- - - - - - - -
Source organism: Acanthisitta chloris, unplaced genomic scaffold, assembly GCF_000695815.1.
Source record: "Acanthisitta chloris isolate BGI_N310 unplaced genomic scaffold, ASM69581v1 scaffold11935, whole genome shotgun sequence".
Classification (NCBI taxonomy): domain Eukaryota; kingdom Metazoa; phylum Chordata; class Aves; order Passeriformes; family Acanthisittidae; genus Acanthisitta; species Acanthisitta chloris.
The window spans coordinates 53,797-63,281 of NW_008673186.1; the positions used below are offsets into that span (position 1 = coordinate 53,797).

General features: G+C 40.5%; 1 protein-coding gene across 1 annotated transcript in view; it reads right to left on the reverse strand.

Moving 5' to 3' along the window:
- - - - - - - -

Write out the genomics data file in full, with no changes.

Source organism: Acanthisitta chloris, unplaced genomic scaffold, assembly GCF_000695815.1.
Source record: "Acanthisitta chloris isolate BGI_N310 unplaced genomic scaffold, ASM69581v1 scaffold11935, whole genome shotgun sequence".
Classification (NCBI taxonomy): domain Eukaryota; kingdom Metazoa; phylum Chordata; class Aves; order Passeriformes; family Acanthisittidae; genus Acanthisitta; species Acanthisitta chloris.
The window spans coordinates 53,797-63,281 of NW_008673186.1; the positions used below are offsets into that span (position 1 = coordinate 53,797).

General features: G+C 40.5%; 1 protein-coding gene across 1 annotated transcript in view; it reads right to left on the reverse strand.

Moving 5' to 3' along the window: